MSc in High Performance Computing


EPCC is a Research Institute within the School of Physics and Astronomy at the University of Edinburgh. We are one of the leading supercomputing centres in Europe, managing an extensive collection of HPC systems including HECToR, the UK’s £115 million national supercomputing service.  HECToR, a 44,000-processor Cray XE6 system, is the UK’s largest, fastest and most powerful supercomputer.

Students taking the MSc in High Performance Computing (HPC) learn the fundamental techniques required to program these large machines and have access to leading-edge HPC platforms and technologies. In addition to the national supercomputer, these include multicore, FPGA and GPU-based machines and the University’s central compute clusters.

The same HPC techniques that are used to program large supercomputers can also be used to exploit the full potential of multicore desktops and laptops; HPC techniques are now essential for any software developer who wants to take full advantage of modern multicore processors and compute clusters. Parallel programming is also the key technique required to use graphics processors for general numerical computing.
Degree Programme

The MSc includes a number of core courses which will provide you with a broad-based coverage of the fundamentals of HPC and parallel computing. There are also a range of optional courses that will give you the opportunity to focus in-depth on more specialist areas that are relevant to computational science as a whole. After successful completion of the taught courses you will work on a 3-month research project. This may be research or work-based, with opportunities for placements in the host organisation.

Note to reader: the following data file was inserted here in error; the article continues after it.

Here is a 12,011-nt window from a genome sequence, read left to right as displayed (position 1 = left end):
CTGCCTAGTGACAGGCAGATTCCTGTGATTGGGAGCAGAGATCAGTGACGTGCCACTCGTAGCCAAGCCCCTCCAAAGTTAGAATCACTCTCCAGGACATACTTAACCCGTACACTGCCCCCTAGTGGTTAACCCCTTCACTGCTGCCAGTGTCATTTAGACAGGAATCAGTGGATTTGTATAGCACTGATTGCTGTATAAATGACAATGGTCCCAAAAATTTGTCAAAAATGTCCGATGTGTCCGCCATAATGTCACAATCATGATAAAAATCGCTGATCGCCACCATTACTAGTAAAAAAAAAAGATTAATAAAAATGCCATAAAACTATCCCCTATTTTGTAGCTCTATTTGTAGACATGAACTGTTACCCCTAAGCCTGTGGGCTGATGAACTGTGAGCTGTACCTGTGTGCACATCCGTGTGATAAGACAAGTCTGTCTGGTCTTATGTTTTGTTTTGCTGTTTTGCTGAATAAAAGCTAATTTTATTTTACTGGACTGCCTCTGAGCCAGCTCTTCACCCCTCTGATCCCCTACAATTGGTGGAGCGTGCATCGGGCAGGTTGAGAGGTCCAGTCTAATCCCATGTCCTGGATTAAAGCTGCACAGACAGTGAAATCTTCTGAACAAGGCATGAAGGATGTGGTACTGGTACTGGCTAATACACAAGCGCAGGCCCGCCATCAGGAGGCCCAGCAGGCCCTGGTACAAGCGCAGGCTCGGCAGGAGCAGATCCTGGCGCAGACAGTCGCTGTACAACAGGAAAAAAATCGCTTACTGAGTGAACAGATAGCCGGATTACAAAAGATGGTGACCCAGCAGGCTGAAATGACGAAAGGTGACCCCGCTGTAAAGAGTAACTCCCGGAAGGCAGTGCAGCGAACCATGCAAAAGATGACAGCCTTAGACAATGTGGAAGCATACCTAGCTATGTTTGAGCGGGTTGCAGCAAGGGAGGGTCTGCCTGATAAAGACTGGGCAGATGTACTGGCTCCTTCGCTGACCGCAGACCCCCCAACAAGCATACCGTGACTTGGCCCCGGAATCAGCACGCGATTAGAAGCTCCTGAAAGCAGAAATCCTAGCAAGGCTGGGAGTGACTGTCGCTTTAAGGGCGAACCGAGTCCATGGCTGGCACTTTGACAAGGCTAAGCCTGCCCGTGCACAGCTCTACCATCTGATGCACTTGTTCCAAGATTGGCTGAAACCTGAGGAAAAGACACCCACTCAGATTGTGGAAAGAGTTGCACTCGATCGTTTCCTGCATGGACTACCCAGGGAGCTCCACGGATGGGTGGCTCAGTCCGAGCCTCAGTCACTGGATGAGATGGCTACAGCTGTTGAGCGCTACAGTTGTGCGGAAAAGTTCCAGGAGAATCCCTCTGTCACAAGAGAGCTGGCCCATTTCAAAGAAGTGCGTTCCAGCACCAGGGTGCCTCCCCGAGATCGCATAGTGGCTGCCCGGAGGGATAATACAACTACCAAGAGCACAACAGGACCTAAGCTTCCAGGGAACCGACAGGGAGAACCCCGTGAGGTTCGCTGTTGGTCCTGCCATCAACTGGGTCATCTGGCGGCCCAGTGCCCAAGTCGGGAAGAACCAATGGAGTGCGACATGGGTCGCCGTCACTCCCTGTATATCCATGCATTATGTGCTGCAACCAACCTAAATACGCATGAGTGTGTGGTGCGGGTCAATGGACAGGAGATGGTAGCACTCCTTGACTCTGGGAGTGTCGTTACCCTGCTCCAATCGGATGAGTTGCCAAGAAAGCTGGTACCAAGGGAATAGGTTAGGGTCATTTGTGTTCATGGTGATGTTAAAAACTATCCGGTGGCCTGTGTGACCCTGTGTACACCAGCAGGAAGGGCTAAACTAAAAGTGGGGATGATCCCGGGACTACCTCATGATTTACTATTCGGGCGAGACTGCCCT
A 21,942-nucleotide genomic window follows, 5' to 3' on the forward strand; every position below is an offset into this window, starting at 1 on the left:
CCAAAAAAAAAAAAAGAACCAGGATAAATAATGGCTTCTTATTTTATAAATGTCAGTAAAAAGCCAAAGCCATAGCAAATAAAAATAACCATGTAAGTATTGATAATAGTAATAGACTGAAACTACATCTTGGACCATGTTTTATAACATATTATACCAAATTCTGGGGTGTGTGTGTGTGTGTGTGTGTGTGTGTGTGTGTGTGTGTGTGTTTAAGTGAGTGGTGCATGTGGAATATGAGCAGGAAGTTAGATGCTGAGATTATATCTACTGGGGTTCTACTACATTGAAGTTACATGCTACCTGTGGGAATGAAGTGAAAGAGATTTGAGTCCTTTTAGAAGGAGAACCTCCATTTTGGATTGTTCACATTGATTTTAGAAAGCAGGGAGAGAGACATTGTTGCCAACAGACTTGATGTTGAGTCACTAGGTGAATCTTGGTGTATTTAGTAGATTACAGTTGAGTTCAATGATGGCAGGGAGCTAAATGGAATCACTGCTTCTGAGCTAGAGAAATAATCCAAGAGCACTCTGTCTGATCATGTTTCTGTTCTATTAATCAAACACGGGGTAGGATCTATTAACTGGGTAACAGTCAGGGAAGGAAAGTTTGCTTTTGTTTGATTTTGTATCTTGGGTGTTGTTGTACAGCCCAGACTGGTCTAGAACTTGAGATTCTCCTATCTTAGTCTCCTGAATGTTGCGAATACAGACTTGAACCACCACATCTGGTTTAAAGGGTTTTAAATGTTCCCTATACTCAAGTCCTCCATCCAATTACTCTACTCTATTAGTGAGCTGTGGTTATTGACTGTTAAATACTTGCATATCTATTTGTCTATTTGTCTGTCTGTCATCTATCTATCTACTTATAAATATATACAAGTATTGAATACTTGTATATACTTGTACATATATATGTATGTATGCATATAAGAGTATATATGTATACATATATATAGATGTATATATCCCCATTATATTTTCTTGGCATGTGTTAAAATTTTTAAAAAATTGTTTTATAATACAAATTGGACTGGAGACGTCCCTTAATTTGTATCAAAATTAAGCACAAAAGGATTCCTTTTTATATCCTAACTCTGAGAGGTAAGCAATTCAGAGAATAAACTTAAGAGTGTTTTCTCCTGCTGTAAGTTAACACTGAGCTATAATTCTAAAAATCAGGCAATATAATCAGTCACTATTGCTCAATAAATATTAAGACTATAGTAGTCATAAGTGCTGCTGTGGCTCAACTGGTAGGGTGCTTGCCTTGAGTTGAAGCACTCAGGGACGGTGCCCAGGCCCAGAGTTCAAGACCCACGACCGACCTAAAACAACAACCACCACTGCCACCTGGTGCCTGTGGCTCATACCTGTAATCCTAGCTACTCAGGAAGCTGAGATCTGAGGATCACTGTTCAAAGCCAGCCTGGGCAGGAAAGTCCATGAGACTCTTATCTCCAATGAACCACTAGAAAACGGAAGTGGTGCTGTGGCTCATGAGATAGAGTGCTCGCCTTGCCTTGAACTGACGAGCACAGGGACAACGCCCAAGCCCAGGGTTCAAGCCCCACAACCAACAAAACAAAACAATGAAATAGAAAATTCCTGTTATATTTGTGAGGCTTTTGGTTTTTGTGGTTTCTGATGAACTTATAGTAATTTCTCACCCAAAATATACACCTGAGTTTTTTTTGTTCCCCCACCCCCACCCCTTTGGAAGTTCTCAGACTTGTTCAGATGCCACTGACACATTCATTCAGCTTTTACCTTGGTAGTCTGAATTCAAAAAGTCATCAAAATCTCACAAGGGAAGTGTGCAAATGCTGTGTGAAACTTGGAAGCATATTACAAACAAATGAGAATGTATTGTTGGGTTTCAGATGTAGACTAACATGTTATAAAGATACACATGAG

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The School of Physics and Astronomy at the University of Edinburgh offers up to two Master’s scholarships in High Performance Computing for the 2013-2014 academic session. Each scholarship covers Tuition Fees and Additional Programme Costs and is tenable for one academic year.

Details are available on the programme website.


The skills learnt are applicable both to academic computational science research and to a wide range of careers in science, engineering, industry and commercial software development. Previous graduates have gone on to PhD research in fields that utilise HPC technologies, including astrophysics, biology, chemistry, geosciences, informatics and materials science. Others have gone directly to employment in a range of commercial areas, including software development, petroleum engineering, finance and HPC support.

Entry requirements & how to apply

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